Costume Play, or cosplay, is a phenomenon that has gripped the hearts of video game, anime and fantasy fans all over the world. The roots of cosplay can be found in the small island country of Japan. In fact, the term itself originated there despite the language barrier. The Japanese often appropriate English words rather than create new language for new things. These foreign words use Japanese syllables (represented through the katakana syllabary) to express them. “Costume play” was later shortened to become cosplay (kosupure or コスプレ). As a person who was fortunate enough to spend some time in Harajuku on Sunday mornings (the most popular day for cosplay in Japan's cosplay hot spot) I felt like I understood a little about the subculture of cosplaying. I had spoken with friends in Japan about their participation and I gained some unique perspective on it. But that was small scale cosplay. Even on a big day, I wouldn't usually see more than a hundred cosplayers at a time. At Anime North, I stumbled upon something new. I discovered large scale 20,000+ community cosplay.
Anime North, as many of you well know, is a convention for cosplayers from all over the region to gather and share their interests in games, anime, comics and more. The amount of time, effort and money that many attendees had invested into their costumes was nothing short of incredible. It showed a level of dedication rarely found in any form of hobby and I was awestruck at some of their descriptions of what when into making their costumes. I kept my eyes peeled for some of the patrons who I had felt had done an above average job with their costume design.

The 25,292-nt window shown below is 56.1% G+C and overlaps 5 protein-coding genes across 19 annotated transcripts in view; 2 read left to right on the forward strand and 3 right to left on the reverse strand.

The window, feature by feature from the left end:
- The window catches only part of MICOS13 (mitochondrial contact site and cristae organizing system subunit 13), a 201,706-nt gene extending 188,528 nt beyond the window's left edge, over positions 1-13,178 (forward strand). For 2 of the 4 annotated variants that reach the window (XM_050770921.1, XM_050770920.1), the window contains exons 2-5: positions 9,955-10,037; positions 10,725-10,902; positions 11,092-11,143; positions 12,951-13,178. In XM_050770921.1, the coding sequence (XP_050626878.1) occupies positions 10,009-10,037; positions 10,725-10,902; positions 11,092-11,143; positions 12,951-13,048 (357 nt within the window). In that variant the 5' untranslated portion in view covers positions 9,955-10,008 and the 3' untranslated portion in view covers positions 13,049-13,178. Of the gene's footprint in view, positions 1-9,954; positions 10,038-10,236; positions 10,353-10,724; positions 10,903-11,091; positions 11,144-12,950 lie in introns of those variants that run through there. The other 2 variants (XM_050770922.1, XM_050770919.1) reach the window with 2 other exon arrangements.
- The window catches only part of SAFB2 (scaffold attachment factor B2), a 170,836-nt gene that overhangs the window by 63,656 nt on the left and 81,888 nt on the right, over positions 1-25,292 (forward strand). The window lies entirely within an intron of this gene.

The first exceptional cosplayer I encountered was Arnaldo Santos. He explained to me that he had been participating in Anime North and other conventions for nearly eight years. He made the trip in all the way from New York to be a part of this year's festivities. He had come this year as Kirito (see above picture), the main character of the anime Swort Art Online. The details and design of his costume were fantastic. I had still had some questions about his reason for participation though. I flatly asked him why he thought it was worth it to invest as much time and money as he had and his answer surprised me. He told me about a convention he had once attended where a tiny six-year-old girl spotted him and was immediately drawn to his rendition of Final Fantasy X's Auron. She explained that Auron was her favourite character and how overjoyed she was to meet him and to take a picture with him. For Arnaldo, this validated all of his efforts. He was able to give that little girl a completely blissful moment that she may never have had otherwise. It was at this moment that I realized that cosplay is as much for the individual as it is for the community.